I was awake early this morning and a most amazing sunrise began to unfold before my eyes. I got my camera and walked out into the frozen world.
For the last few evenings I have witnessed some interesting behaviour. Around about 7pm a group of may be twenty Canada geese fly over the garden towards the sun set. After 10 or 15 mins another larger group, or perhaps the same group with more individuals fly over in the the same direction and this carries on for half an hour or so with the group growing to perhaps 60 or 70. Then as it starts to get dark 8.20-8.30 some of this large group fly back sometimes in smaller groups 8-12 perhaps but also in one huge flock of several hundred. They must congregating somewhere not too far away and then going home to roost.
There is something magical about making a fire and I love making fires when other people are involved so that it becomes a social thing. In February I cut the dogwood around the pond and dragged the cuttings to make huge piles in the wood. This had become overgrown with nettles and brambles and it was quite unsightly so we made a fire to burn quite a lot of it. It was a warm sunny day and when we had nearly finished I put some damper wood onto the embers and it generated a lot of smoke. I was mesmerised by the way the smoke caught the sunbeams as the sun went down.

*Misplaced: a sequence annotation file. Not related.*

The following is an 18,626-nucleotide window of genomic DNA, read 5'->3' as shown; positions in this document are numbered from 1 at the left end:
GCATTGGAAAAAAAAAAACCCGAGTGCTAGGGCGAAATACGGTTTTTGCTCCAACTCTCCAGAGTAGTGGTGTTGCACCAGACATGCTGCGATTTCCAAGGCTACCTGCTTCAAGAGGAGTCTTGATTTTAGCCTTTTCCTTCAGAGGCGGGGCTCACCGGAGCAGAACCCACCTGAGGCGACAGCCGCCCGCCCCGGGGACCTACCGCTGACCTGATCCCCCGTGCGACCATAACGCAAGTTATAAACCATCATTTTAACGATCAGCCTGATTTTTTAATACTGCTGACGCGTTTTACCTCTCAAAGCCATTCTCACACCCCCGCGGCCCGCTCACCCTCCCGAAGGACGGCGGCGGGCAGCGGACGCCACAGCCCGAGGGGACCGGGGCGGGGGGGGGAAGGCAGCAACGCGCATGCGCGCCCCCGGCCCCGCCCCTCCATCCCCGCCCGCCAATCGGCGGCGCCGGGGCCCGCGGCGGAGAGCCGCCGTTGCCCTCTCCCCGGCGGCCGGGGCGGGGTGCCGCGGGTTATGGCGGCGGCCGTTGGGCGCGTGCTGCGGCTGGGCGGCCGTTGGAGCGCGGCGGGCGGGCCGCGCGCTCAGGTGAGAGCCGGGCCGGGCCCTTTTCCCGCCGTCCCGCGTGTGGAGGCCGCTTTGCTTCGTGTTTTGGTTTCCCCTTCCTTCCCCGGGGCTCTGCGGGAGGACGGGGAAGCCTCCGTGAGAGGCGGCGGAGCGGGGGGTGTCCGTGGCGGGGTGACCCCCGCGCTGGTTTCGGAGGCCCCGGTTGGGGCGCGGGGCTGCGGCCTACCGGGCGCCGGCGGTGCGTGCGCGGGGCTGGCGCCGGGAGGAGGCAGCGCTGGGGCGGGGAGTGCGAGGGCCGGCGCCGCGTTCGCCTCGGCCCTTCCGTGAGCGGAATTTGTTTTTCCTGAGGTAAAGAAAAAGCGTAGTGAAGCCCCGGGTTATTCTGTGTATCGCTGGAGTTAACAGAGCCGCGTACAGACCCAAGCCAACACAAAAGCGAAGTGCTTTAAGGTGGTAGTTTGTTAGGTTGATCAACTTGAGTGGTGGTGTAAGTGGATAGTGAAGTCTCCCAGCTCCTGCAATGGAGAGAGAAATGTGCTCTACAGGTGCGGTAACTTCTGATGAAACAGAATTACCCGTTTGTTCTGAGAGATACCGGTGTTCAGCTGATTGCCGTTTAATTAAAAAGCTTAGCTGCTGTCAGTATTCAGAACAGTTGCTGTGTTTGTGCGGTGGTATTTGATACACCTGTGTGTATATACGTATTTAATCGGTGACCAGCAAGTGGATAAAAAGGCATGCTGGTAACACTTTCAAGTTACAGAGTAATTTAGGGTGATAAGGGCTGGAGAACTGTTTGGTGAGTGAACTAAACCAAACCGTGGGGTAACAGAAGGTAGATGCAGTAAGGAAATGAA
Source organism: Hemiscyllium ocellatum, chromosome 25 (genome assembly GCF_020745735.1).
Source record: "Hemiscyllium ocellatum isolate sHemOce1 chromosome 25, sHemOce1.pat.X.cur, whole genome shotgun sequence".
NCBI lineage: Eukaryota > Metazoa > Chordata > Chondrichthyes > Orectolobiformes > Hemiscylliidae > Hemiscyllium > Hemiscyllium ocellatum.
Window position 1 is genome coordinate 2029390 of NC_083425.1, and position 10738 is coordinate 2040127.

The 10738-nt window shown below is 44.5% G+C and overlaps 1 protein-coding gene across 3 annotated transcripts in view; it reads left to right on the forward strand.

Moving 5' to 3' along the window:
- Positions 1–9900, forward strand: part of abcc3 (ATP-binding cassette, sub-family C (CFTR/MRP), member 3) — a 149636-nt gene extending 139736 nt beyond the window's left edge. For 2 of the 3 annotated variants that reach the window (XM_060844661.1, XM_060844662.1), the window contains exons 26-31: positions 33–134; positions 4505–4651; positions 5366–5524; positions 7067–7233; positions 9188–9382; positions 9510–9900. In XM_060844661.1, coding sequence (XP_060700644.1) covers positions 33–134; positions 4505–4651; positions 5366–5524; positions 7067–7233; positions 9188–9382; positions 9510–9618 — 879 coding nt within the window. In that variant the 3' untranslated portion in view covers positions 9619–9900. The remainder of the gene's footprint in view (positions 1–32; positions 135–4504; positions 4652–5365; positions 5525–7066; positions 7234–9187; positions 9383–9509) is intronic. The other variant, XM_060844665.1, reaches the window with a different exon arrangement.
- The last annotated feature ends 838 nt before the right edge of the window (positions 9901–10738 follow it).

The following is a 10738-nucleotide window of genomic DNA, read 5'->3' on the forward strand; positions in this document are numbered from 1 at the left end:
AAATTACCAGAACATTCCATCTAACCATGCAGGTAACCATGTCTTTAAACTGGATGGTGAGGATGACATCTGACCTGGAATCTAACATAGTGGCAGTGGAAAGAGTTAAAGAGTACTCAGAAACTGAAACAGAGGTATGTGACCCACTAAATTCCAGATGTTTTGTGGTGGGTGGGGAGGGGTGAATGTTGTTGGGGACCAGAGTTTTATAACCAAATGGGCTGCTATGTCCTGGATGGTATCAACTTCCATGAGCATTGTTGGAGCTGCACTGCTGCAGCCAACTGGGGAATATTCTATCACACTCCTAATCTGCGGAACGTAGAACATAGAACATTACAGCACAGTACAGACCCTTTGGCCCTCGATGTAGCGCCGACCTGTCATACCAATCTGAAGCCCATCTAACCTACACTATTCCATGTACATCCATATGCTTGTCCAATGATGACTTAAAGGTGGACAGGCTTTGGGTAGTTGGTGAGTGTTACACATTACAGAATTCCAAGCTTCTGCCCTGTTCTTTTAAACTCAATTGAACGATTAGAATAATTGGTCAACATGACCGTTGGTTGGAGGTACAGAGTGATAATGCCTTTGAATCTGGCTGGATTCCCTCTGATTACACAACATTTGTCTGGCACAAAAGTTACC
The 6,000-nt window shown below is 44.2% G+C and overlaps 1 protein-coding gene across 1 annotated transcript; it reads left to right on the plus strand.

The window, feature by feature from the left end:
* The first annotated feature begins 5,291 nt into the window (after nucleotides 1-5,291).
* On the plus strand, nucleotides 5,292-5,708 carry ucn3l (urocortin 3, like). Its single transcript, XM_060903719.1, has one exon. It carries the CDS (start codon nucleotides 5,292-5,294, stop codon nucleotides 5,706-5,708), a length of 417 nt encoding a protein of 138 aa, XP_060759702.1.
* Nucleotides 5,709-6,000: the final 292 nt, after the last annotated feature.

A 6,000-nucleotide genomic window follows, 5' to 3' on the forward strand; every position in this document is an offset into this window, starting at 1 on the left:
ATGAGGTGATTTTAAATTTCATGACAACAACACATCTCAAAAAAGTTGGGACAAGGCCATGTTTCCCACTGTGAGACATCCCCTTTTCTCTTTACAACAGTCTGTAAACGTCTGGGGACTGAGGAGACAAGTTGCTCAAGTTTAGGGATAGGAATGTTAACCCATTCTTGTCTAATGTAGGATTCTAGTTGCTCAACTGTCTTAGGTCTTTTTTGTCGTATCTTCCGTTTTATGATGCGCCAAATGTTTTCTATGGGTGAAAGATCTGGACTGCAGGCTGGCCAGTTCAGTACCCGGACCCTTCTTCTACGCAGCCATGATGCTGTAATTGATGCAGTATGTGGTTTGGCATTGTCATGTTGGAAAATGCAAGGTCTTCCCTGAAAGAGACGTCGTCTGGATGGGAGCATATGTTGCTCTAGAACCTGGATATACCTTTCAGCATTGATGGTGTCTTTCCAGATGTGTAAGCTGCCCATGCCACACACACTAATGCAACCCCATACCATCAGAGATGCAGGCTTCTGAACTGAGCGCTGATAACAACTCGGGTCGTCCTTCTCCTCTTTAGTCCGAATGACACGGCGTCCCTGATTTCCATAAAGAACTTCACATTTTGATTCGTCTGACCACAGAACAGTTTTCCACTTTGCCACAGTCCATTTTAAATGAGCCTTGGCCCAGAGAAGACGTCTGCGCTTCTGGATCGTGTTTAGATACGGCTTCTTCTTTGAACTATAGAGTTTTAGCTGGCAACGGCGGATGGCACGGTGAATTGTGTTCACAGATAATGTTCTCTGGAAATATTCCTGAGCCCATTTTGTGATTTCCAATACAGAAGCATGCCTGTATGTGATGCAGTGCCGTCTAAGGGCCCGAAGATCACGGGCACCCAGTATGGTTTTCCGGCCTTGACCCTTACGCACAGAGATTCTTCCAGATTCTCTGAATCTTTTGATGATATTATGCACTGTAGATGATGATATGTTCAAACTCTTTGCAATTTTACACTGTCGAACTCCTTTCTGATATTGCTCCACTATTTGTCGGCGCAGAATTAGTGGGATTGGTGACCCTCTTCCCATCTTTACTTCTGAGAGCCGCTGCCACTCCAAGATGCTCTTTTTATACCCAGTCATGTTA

There is nothing quite like seeing a family of animals at play. This year I have wtinessed rabbits, geese and deer all enjoying (I'm sure they do feel this emotion) interacting with each other in a playful way. Two days ago I caught this family of deer enjoying their freedom, the space and the fence.
There is nothing quite like seeing a family of animals playing. This year I have wtinessed rabbits, geese and deer all enjoying (I'm sure they do feel this emotion) interacting with each other in a playful way. Two days ago I caught this family of deer enjoying their freedom, the space and the fence.
In one of those interesting coincidences, the day I made this movie of the deer playing in the garden, I watched a BBC2 programme called ‘Animals at Play’ which demonstrated that many different species engage in play defined as: voluntary and repetitive behaviour, when the reward is the activity itself rather than trying to achieve a goal like feeding or breeding. When undertaken when the animal is young it is often a prelude to serious (adult) behaviour - like fighting or fleeing. Play is undertaken when the animal is healthy, and when they feel safe and relaxed (unstressed).
The programme makers claimed that play prepares animals for the unexpected, it enables animals to develop the neural pathways that enable them to react quickly when it is necessary for their survival. Play is also an important social process enabling families to sustain their relationships and perhaps, like when we play, it releases hormones like dopamine that make them feel good.
July 8 – arriving home from a two week holiday I noticed the Canada Geese were still here but as I approached them they all flew a few feet into the air. I remembered last year that the morning after I had seen them fly for the first time, they were gone. I wondered whether I should walk back to the house and get my camera but couldn’t be bothered and sure enough the following morning they were not to be seen. I was disappointed – they had been a part of our everyday life for the last 4 months. I was left wondering whether they waited for us to come home before flying away?